3. Describing how third parties use these platforms in the service of both advertising product and manipulating public opinion, e.g., Information Operations & Facebook.

    There are some people who believe that the solution is a matter of individuals understanding the problem, transforming the design of social platforms, and changing the business incentives. In other words, the solution is either government regulation or a major company of the feudal internet — Apple, Google, Amazon, Facebook, and Microsoft — redefining the landscape to put user’s interests first.

    I think a better solution is to redecentralize the Internet. But, these efforts will need support in their early stages, and they will take time to mature. In the meantime, the best solution is to avoid the feudal Internet as much as possible and seek out other, decentralized options that can serve your needs.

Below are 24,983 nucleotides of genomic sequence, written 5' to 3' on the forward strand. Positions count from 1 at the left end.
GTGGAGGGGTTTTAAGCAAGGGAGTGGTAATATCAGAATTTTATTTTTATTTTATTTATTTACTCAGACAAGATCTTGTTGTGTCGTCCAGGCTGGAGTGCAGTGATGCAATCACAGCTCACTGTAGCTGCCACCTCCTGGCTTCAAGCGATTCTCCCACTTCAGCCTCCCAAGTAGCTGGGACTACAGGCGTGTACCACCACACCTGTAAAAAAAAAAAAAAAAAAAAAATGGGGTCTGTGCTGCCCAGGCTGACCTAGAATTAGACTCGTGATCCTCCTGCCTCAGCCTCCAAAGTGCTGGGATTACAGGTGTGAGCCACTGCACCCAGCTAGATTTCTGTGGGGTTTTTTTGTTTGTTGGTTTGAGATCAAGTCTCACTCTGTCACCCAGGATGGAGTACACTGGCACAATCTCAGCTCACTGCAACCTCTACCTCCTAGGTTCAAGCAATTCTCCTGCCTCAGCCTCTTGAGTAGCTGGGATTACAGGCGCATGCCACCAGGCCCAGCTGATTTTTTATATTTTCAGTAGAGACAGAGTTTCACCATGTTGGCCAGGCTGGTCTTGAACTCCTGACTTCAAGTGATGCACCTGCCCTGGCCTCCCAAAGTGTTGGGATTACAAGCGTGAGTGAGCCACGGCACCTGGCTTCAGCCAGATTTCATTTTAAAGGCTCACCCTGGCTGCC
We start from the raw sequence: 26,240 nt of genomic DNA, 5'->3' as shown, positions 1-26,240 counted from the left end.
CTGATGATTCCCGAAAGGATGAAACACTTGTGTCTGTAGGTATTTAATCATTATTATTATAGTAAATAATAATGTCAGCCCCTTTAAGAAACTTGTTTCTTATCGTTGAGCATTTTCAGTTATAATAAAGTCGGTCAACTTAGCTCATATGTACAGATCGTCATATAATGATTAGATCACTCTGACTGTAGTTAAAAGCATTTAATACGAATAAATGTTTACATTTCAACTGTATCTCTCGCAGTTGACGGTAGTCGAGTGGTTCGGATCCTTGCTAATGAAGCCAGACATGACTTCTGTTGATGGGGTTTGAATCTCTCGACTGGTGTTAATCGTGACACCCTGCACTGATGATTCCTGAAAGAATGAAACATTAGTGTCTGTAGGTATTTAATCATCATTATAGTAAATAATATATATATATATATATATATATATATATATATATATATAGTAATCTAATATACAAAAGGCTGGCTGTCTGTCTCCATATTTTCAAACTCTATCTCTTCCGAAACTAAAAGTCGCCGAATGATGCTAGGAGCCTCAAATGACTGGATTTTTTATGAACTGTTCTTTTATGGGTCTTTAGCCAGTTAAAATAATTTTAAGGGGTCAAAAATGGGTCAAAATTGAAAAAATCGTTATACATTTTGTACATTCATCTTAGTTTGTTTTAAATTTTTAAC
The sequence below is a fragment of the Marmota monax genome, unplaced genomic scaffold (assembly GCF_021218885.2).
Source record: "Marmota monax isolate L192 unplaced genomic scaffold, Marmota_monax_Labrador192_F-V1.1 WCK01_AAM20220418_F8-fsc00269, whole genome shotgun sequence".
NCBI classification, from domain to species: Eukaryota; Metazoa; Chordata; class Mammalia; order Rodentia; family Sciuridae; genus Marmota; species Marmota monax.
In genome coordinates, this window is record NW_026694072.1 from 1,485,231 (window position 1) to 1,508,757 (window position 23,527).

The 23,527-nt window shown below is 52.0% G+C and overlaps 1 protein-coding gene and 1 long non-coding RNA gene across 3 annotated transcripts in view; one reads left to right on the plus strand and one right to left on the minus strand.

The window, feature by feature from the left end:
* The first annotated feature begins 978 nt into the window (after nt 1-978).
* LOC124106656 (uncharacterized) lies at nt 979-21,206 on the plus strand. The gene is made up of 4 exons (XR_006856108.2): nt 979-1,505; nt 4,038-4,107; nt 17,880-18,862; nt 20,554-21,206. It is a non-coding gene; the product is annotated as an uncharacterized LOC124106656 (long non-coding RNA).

But, decentralized options come with costs. Users pay for the service themselves rather than advertisers paying the cost in exchange for targeted advertising based on information about users.

    What options are there? Here are some suggestions to get you started. 

      So, people with minimum space requirements can substitute these alternatives for the feudal internet services for less than $100 / year. For $200 / year, most people can get enough space for their needs. Further, alternative services often have additional functionality “free” feudal services do not provide.